Tuesday, 3 June 2014

Part 1: The Battle for Chronic Lyme Disease

To raise awareness of recent Lyme disease science, Lorraine Johnson, JD, MBA, Chief Executive Officer at LymeDisease.org and Dr. Raphael Stricker, Director at the International Lyme & Associated Diseases Society (ILADS) describe the findings of a leading peer-reviewed article, Severity of chronic Lyme disease compared to other chronic conditions: a quality of life survey.

In this two-part social media series, Bayer HealthCare Animal Health connects with these thought-leaders to raise awareness of Lyme disease Awareness Month, leading science from the peer-reviewed article, and how people can apply this science to their everyday lives. 

In Part 1, we learn why chronic Lyme disease is an important and controversial disease, why its awareness is necessary, and how this new science builds the Lyme disease conversation. 

1. What is chronic Lyme disease? 
Lyme disease is the most common vector-borne disease in the United States. It is caused by the spirochete Borrelia burgdorferi and transmitted via tick bites. In its early, or acute, form, the disease may cause a hallmark erythema migrans (EM) rash and/or flu-like symptoms such as fever, malaise, fatigue, and generalized achiness (Aucott et al., 2009). Unfortunately, many patients are not diagnosed early because tick may be as small as a poppy seed, its bite is painless, and the hallmark EM rash does not occur in a significant percentage of patients (Aucott et al., 2009). As such, “chronic Lyme disease” is ill-characterized and not yet formally recognized by the medical profession. Even the U.S. Centers for Disease Control refers to the lingering effects, after more than 2-4 weeks of Lyme disease antibiotic treatment, as “Post-Treatment Lyme Disease Syndrome” (PTLDS).

2. Why is chronic Lyme disease an issue?  
Everyone agrees that some people with Lyme disease remain ill after treatment. However, there is disagreement regarding the cause of these symptoms and the best way to treat them. This is an issue because currently there are no commercially available lab tests that can confirm the existence of the infection after treatment. Nor are there any tests that can confirm the eradication of the infection after treatment. Medical specialty organizations differ in what to do for these patients. The Infectious Diseases Society of America (IDSA) believes that after a short course of antibiotics patients should not be treated any further. The International Lyme & Associated Diseases Society (ILADS) believes that continued treatment may be appropriate.  For patients who remain profoundly ill after short term treatment, the availability of additional treatment options is important.

3. Why is information about chronic Lyme disease important?  
The CDC estimates that roughly 300,000 people (approximately 1% of the U.S. population) are diagnosed with Lyme disease each year (Centers for Disease Control and Prevention, 2013b). This figure is 1½X higher than the number of women diagnosed with breast cancer each year in the USA (approximately 200,000), (Centers for Disease Control and Prevention, 2013a) and 6X higher than the number diagnosed with HIV/AIDS each year in the USA (50,000) (Centers for Disease Control and Prevention, 2013c)! A proportion of patients with Lyme disease develop debilitating symptoms that persist in the absence of initial treatment or following short-course antibiotic therapy. This condition is commonly referred to as post-treatment Lyme disease (PTLD) or chronic Lyme disease (CLD). It is estimated that as many as 36% of those diagnosed and treated early for Lyme disease remain ill after treatment (Aucott et al., 2013).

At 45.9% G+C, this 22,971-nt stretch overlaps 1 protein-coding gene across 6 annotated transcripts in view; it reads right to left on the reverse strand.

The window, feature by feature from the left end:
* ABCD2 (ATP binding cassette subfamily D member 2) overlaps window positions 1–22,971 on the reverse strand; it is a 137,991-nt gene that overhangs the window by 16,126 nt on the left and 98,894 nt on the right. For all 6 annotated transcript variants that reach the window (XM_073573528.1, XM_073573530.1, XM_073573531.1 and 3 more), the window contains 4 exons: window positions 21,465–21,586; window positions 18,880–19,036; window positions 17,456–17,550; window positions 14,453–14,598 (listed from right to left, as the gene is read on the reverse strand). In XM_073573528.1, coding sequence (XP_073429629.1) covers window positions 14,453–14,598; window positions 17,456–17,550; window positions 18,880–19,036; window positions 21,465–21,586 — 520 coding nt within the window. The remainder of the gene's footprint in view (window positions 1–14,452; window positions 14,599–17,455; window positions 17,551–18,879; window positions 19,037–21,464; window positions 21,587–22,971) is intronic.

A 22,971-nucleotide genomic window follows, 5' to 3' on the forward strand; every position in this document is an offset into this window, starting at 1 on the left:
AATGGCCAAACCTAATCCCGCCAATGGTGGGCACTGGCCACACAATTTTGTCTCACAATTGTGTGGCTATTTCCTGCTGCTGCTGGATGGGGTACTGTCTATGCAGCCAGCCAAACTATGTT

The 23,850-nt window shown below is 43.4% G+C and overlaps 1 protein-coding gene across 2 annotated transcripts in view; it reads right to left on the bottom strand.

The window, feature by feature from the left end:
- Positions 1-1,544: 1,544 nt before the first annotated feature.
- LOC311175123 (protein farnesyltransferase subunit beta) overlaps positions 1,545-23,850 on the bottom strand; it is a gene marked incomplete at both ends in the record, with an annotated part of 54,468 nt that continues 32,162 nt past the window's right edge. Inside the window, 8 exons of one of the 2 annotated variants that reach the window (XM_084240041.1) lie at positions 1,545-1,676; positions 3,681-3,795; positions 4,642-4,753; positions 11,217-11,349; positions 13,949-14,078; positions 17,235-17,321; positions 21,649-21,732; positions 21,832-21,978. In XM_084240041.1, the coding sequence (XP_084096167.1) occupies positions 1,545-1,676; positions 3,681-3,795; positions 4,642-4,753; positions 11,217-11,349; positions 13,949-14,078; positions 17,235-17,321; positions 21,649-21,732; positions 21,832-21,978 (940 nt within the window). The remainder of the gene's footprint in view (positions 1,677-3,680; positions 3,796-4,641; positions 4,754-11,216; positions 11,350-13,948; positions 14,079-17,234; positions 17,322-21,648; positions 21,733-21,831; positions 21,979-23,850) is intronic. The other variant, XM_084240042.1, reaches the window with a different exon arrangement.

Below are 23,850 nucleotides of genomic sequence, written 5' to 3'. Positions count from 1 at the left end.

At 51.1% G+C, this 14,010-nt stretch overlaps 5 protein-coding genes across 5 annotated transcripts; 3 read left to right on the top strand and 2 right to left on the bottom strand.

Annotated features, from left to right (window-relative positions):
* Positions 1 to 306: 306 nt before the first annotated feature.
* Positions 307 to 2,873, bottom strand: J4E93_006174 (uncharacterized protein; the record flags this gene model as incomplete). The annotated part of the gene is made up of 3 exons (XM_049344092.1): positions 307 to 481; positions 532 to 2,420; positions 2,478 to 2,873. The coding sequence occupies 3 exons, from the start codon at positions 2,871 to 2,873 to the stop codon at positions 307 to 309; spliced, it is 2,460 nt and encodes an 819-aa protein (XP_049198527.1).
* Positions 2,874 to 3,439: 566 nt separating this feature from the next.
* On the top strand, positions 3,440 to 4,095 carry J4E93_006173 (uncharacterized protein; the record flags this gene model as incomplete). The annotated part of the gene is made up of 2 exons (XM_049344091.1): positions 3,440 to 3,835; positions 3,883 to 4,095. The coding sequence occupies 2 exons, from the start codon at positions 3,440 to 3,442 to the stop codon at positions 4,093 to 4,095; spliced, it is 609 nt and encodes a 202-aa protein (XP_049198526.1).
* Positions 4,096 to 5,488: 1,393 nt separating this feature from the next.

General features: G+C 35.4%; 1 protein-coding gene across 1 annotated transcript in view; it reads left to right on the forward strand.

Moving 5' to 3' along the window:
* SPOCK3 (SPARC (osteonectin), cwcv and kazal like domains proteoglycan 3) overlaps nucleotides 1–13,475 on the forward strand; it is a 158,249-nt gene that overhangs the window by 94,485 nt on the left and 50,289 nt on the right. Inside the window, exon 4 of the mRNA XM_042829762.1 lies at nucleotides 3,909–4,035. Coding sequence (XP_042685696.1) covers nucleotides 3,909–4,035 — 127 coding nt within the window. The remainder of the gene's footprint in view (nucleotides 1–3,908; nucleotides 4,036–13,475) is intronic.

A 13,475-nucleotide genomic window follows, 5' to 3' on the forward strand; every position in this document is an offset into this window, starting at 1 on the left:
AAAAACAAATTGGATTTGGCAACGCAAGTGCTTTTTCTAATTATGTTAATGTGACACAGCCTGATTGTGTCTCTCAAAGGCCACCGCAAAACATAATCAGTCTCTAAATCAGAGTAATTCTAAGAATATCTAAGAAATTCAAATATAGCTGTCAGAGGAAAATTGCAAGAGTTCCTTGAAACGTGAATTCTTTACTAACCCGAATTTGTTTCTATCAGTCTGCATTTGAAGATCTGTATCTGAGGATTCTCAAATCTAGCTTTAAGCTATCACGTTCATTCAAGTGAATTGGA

Estimates of the number of people who do not get better in the short term vary but range between 15-36%. The population of patients with chronic Lyme could easily exceed 1M and continues to grow. The cost of late and chronic Lyme disease (including loss of productivity) is estimated to exceed $20,000 per year per patient, while the cost of early Lyme disease is about $1,600.

4. Why is the report, Severity of chronic Lyme disease compared to other chronic conditions: a quality of life survey, important?  
People know that chronic Lyme disease is a problem, but we still need more information about quality of life impairment, the disease’s impact on ability to work and the healthcare utilization of patients with chronic Lyme. To our knowledge, this report is the first large-scale survey of patients with chronic Lyme disease addressing quality of life issue. We had over 5,000 patients respond to the survey. The sample size was large enough to be able to look at subsets of patients. For instance, we could use stringent inclusion criteria using only those with an erythemia migrans rash or CDC positive two-tiered serology. This increases the sample validity.  We asked standardized CDC questions regarding quality of life.  These allowed us to compared chronic Lyme patients to other diseases as well as to the general population. 

In Part 2: The Battle for Chronic Lyme Disease, we delve deeper into the key findings, and we ask if those with chronic Lyme disease have pets or were exposed through pet contact. 

No comments:

Post a Comment

Note: only a member of this blog may post a comment.